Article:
After the rigours of the Retreat and the success in the exams, the boys were given a free day on September 22nd. It was rather cold and showery. "The boys after lunch went for a picnic to the Rock where they dined. They went to the cinema pictures 4 till 6 and came home for tea. There was a soiree later."
A matter of concern at the end of September was the great Railway strike in England over the standardisation question. There was fear that it might extend to Ireland and with public transport so dependent on the railways this would have been disastrous. In fact, there a was a spin-off. We read on October 6th: "Mr. Heelan left to take up duty in Blackrock but missed his train at Goulds Cross. There was none in Cashel, as train service was curtailed owing to coal shortage resulting from strike." Fortunately, the strike came to an end the previous day.
There was a death in the community towards the end of October. Brother Gontran Meehan, a Donegal man, was 70 years of age and had spent most of his life in the various communities of the Irish Province. He was declining for some time and eventually expired on October 24th. There was a Solemn Requiem Mass offered the following day for the repose of his soul and he was buried in the Community Cemetery a day later.
October was a dry month. On October 21st, we read that the lake was almost dry. A week later, the entry reads: "Fr. Colgan has been taking advantage of the lake's being almost dry and has been busy scooping out the alluvial deposit of years." The job was left unfinished. An entry for March 2nd reads: "Piles of alluvium dug up from the lake bed during the drought have been lying on the bank ever since. They have begun carting it away now."
There are not many references to the farm but on November 12th, the Journal records that "an Inspector from the Department of Agriculture and Technical Instruction came to watch the threshing of some of our grain which had been grovn in demonstration plots, ie., for which the Department had supplied seed." Towards the end of the year, we are informed tha Fr. Kingston, the Bursar, went to Cork to secure the services of a dairy-maid. She arrived on June 4th and "she is to be housed in Keogh's". The entry for May 11th tells us that a new fowl-house and hen-run were completed and good stock of white Leghorns "put in possession".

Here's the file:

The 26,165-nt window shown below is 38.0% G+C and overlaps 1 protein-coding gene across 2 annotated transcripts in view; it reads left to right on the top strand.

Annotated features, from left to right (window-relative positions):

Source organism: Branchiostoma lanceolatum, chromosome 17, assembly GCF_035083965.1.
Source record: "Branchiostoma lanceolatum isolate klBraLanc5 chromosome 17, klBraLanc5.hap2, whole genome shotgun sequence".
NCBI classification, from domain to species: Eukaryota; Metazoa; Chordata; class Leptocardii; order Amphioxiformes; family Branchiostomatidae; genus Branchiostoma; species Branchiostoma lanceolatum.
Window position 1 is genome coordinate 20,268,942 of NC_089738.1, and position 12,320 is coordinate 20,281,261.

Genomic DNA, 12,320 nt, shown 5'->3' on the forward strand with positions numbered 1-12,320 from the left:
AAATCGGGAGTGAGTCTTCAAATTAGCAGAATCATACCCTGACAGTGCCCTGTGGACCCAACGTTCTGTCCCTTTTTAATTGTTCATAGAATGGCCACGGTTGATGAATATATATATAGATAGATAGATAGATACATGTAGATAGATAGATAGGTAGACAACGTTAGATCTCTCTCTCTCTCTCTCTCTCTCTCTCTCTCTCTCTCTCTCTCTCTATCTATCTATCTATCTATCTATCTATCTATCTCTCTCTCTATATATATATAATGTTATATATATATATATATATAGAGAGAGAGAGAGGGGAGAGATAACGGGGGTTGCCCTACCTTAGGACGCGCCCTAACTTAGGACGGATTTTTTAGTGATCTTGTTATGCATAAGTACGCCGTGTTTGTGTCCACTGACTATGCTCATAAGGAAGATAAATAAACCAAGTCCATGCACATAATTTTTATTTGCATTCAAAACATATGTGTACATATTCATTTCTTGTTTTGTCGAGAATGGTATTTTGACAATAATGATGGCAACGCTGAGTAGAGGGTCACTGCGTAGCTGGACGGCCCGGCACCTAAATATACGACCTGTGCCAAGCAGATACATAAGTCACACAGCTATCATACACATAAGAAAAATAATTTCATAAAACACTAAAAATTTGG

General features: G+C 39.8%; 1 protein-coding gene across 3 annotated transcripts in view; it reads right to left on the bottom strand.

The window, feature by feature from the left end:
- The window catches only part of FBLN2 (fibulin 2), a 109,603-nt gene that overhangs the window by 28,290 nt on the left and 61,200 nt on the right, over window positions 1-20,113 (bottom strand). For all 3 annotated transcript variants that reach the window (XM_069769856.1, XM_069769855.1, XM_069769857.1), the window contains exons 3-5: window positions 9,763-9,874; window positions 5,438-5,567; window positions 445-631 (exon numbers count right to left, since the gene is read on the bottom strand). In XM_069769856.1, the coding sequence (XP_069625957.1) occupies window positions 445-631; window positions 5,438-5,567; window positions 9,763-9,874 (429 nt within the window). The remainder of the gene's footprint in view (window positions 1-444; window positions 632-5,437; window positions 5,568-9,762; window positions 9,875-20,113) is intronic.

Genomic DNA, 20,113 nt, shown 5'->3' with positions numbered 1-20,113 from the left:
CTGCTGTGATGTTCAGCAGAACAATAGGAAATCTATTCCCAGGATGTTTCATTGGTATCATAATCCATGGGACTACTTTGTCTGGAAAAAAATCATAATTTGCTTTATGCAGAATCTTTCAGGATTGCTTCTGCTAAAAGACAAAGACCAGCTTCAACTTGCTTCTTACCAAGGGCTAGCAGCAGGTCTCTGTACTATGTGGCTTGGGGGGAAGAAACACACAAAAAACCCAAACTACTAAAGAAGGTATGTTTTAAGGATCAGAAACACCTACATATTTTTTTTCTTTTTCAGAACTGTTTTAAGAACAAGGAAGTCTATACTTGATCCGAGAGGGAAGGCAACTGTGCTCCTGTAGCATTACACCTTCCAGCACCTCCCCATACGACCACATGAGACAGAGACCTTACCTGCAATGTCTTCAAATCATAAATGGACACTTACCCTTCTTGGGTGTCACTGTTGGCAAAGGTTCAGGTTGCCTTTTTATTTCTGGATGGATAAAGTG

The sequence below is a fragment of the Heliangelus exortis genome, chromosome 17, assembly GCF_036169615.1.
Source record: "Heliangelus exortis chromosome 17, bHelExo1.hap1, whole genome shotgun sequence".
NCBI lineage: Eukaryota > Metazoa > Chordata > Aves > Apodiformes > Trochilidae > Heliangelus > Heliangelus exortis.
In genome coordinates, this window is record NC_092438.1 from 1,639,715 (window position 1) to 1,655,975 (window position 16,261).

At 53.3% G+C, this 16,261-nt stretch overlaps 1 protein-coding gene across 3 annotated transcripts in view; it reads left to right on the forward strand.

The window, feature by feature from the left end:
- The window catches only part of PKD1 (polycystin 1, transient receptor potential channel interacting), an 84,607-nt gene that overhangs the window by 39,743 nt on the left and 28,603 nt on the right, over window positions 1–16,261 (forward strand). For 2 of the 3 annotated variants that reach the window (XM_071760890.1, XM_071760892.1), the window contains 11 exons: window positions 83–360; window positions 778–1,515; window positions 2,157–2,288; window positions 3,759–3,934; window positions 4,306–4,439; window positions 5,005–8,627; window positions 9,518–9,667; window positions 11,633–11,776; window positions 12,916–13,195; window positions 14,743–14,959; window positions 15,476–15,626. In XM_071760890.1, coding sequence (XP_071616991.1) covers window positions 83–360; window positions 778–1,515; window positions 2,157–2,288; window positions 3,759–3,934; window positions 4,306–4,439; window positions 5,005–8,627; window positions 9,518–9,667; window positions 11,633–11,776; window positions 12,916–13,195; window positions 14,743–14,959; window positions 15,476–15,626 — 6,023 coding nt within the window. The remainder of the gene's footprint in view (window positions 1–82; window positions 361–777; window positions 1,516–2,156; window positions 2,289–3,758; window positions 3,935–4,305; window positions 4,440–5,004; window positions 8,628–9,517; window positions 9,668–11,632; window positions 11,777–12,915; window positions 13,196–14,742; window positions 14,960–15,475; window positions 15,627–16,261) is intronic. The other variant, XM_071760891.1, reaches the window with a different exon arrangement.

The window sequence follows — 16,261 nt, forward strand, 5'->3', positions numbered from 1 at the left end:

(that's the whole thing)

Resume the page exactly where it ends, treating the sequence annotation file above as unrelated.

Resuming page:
The Christmas exams began on December 15th and finished at 11 a.m. on Wednesday but there was no rushing home. The boys packed their trunks that afternoon and had tea at 6 p.m. Then they assembled in the study for the results, which were read out at 7 p.m. A soiree in study followed until 8.30. Then bed." The following morning the boys left for the holidays.
The Community prepared for Christmas. The crib was completed on December 22nd but did not please everyone. 'It is very artistic, except for the falling snow effect, and "Fr. McAllister departed for the North, leaving word that the crib snow storm was be put an end to." There was High Mass at 9 a.m. on Christmas morning. Following dinner, there was Benediction of the Blessed Sacrament at 3 p.m. "The evening was spent in pleasant homely fashion around the parlour fire, with songs galore, an with de Valera's health to wind up the proceedings."
The writer of the Journal changes to Irish from December 27th until January 11th. One the entries refers to a Church Door collection on January, 4th for the starving childern of Europe. It realised £7 2s 6d.
There was news of a disaster on January 16th. Information came of the foundering of "L'Afrique" in the Bay of Biscay. The community's worst fears were confirmed a few days later with the news that seventeen members of the Congregation, a bishop (Msgr. Hyacinthe Jalabert, ten Fathers and six Brothers) as well as an agrege had perished in the tragedy. The Journal said that "it recalls the tragedy of the eruption of Mount Pele, Martinique. R.I.P.' - a reference to the volcanic eruption on the Caribbean island in 1902 when many members of the Congregation lost their lives.